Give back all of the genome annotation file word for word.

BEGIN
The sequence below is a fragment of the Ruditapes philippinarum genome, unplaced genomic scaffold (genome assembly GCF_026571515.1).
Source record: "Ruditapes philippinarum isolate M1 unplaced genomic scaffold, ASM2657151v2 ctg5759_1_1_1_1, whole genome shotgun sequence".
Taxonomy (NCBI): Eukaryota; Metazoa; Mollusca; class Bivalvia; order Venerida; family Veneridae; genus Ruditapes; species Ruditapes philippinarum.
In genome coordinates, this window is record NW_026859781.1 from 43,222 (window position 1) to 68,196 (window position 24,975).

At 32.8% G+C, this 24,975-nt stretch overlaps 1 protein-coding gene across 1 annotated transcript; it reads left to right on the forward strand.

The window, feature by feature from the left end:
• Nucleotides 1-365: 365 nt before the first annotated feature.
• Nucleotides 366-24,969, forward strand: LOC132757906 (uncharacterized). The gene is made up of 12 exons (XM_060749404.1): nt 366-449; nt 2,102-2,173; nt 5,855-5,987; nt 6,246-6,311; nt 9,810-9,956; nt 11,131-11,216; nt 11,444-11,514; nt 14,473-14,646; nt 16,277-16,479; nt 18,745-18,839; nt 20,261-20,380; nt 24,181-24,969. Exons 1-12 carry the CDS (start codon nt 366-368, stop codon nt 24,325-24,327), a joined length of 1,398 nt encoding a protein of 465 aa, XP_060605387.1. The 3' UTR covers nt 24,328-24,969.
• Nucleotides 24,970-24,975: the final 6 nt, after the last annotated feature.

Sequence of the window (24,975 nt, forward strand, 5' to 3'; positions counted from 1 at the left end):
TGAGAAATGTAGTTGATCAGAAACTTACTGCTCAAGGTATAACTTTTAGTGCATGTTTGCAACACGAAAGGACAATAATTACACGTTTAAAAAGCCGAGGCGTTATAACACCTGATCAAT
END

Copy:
The sequence below is a fragment of the Ruditapes philippinarum genome, unplaced genomic scaffold (genome assembly GCF_026571515.1).
Source record: "Ruditapes philippinarum isolate M1 unplaced genomic scaffold, ASM2657151v2 ctg5759_1_1_1_1, whole genome shotgun sequence".
Taxonomy (NCBI): Eukaryota; Metazoa; Mollusca; class Bivalvia; order Venerida; family Veneridae; genus Ruditapes; species Ruditapes philippinarum.
In genome coordinates, this window is record NW_026859781.1 from 43,222 (window position 1) to 68,196 (window position 24,975).

At 32.8% G+C, this 24,975-nt stretch overlaps 1 protein-coding gene across 1 annotated transcript; it reads left to right on the forward strand.

The window, feature by feature from the left end:
• Nucleotides 1-365: 365 nt before the first annotated feature.
• Nucleotides 366-24,969, forward strand: LOC132757906 (uncharacterized). The gene is made up of 12 exons (XM_060749404.1): nt 366-449; nt 2,102-2,173; nt 5,855-5,987; nt 6,246-6,311; nt 9,810-9,956; nt 11,131-11,216; nt 11,444-11,514; nt 14,473-14,646; nt 16,277-16,479; nt 18,745-18,839; nt 20,261-20,380; nt 24,181-24,969. Exons 1-12 carry the CDS (start codon nt 366-368, stop codon nt 24,325-24,327), a joined length of 1,398 nt encoding a protein of 465 aa, XP_060605387.1. The 3' UTR covers nt 24,328-24,969.
• Nucleotides 24,970-24,975: the final 6 nt, after the last annotated feature.

Sequence of the window (24,975 nt, forward strand, 5' to 3'; positions counted from 1 at the left end):
TGAGAAATGTAGTTGATCAGAAACTTACTGCTCAAGGTATAACTTTTAGTGCATGTTTGCAACACGAAAGGACAATAATTACACGTTTAAAAAGCCGAGGCGTTATAACACCTGATCAAT